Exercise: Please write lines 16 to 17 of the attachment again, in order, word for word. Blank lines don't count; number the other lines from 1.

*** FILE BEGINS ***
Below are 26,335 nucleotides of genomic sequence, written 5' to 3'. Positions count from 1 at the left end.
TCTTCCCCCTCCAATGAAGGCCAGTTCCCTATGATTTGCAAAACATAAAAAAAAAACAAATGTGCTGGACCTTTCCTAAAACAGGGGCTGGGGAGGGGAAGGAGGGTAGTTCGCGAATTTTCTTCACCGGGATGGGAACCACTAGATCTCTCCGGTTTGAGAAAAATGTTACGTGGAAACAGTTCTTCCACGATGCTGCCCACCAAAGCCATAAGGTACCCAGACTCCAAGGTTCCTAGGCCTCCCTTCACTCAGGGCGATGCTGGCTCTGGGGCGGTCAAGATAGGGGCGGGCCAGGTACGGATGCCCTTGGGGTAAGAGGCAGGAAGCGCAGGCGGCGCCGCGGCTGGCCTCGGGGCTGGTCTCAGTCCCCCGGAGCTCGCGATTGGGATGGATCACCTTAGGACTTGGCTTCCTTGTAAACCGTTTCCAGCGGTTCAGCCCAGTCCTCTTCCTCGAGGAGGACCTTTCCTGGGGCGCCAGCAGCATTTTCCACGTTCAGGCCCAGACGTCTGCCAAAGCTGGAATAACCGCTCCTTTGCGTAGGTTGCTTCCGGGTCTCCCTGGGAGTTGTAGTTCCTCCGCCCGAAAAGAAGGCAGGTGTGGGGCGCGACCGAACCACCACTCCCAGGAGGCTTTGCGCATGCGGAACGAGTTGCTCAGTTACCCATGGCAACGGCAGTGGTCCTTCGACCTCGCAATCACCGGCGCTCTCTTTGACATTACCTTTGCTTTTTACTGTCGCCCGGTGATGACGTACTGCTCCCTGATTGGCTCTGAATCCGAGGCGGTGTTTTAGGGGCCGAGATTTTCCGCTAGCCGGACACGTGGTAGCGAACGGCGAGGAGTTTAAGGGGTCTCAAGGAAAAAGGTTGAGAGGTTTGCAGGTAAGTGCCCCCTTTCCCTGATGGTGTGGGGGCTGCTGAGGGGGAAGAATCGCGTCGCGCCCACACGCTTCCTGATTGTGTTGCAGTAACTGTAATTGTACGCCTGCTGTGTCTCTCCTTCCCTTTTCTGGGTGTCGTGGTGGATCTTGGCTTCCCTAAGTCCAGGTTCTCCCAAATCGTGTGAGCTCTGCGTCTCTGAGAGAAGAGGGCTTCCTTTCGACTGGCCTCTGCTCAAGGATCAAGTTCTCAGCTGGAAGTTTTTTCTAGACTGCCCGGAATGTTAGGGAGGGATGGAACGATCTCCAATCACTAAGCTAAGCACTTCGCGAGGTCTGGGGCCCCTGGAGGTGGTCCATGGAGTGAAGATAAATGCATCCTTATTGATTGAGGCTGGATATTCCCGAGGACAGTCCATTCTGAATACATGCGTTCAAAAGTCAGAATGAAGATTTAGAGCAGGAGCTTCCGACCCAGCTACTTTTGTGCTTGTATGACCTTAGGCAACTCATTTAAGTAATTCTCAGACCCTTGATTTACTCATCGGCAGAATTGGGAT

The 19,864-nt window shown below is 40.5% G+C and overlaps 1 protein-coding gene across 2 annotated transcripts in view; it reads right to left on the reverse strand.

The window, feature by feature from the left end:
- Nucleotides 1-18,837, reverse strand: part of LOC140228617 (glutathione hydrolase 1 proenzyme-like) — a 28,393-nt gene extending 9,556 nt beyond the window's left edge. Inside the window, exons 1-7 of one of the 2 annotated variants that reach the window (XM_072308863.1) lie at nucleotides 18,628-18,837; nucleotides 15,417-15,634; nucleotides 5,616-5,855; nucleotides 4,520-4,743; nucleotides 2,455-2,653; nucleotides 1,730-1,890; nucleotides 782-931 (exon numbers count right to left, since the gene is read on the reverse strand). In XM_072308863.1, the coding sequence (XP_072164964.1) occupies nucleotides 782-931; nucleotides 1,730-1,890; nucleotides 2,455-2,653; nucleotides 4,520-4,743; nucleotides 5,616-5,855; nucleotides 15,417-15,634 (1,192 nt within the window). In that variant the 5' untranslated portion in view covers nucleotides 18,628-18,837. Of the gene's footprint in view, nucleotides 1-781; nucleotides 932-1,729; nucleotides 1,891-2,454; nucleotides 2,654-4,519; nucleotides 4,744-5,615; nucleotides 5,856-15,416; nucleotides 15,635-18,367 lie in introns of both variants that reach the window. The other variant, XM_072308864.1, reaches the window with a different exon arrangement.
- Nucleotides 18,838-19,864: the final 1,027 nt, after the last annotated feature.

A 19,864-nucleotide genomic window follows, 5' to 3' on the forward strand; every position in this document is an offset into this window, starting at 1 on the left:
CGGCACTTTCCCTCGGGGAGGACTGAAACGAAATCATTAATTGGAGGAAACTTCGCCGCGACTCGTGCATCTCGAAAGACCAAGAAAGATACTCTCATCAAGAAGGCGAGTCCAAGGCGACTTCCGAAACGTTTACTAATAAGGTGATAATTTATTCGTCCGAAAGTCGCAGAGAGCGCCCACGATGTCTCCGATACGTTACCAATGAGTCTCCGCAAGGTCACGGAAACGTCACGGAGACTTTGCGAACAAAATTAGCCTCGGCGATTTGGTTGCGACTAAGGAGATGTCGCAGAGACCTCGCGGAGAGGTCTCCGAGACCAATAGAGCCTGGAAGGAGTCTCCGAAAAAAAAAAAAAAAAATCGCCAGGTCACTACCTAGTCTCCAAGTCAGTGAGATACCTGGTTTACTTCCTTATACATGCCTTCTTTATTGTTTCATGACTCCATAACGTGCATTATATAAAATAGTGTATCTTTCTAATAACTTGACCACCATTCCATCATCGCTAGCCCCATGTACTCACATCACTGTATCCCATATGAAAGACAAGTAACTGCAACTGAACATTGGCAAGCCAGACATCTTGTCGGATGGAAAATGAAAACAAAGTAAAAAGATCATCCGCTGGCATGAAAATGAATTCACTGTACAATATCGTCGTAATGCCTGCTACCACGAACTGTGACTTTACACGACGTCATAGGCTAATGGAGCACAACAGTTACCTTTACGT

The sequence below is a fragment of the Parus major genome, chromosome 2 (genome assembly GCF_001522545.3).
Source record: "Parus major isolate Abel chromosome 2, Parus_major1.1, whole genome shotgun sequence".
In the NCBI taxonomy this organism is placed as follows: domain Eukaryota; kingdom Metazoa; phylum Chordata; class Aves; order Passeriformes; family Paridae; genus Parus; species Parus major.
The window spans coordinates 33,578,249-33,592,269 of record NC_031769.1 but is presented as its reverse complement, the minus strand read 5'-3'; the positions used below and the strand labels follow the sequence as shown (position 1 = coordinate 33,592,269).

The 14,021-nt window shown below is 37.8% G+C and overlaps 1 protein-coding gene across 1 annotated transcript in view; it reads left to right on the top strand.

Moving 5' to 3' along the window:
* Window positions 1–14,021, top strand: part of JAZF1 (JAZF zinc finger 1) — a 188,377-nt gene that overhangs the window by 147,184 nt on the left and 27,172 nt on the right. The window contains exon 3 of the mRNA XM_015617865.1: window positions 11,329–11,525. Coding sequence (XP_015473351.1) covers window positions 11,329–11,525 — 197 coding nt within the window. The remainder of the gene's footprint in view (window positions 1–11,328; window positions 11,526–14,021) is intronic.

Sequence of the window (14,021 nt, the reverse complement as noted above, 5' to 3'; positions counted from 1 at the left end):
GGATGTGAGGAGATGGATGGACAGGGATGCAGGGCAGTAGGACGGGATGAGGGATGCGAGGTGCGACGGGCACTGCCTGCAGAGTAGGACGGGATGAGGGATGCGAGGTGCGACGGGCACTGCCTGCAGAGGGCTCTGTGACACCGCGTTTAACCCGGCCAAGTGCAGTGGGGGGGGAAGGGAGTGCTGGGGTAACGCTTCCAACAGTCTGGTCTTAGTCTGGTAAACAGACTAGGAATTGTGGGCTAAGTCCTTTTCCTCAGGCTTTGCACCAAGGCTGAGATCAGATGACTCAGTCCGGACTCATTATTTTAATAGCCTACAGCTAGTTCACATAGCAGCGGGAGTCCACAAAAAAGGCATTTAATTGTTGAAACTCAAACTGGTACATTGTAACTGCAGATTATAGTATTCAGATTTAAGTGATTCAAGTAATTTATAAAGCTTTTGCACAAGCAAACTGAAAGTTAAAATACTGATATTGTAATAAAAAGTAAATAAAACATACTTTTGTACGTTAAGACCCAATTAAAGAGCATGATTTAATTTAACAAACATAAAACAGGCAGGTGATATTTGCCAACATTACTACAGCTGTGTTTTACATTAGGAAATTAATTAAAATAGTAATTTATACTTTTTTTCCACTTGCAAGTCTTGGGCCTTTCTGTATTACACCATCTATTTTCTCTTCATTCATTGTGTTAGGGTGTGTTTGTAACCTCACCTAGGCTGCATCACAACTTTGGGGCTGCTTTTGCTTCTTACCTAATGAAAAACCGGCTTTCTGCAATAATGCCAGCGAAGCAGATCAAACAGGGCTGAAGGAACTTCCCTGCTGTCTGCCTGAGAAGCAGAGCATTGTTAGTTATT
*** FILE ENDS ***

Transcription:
Sequence of the window (14,021 nt, the reverse complement as noted above, 5' to 3'; positions counted from 1 at the left end):
GGATGTGAGGAGATGGATGGACAGGGATGCAGGGCAGTAGGACGGGATGAGGGATGCGAGGTGCGACGGGCACTGCCTGCAGAGTAGGACGGGATGAGGGATGCGAGGTGCGACGGGCACTGCCTGCAGAGGGCTCTGTGACACCGCGTTTAACCCGGCCAAGTGCAGTGGGGGGGGAAGGGAGTGCTGGGGTAACGCTTCCAACAGTCTGGTCTTAGTCTGGTAAACAGACTAGGAATTGTGGGCTAAGTCCTTTTCCTCAGGCTTTGCACCAAGGCTGAGATCAGATGACTCAGTCCGGACTCATTATTTTAATAGCCTACAGCTAGTTCACATAGCAGCGGGAGTCCACAAAAAAGGCATTTAATTGTTGAAACTCAAACTGGTACATTGTAACTGCAGATTATAGTATTCAGATTTAAGTGATTCAAGTAATTTATAAAGCTTTTGCACAAGCAAACTGAAAGTTAAAATACTGATATTGTAATAAAAAGTAAATAAAACATACTTTTGTACGTTAAGACCCAATTAAAGAGCATGATTTAATTTAACAAACATAAAACAGGCAGGTGATATTTGCCAACATTACTACAGCTGTGTTTTACATTAGGAAATTAATTAAAATAGTAATTTATACTTTTTTTCCACTTGCAAGTCTTGGGCCTTTCTGTATTACACCATCTATTTTCTCTTCATTCATTGTGTTAGGGTGTGTTTGTAACCTCACCTAGGCTGCATCACAACTTTGGGGCTGCTTTTGCTTCTTACCTAATGAAAAACCGGCTTTCTGCAATAATGCCAGCGAAGCAGATCAAACAGGGCTGAAGGAACTTCCCTGCTGTCTGCCTGAGAAGCAGAGCATTGTTAGTTATT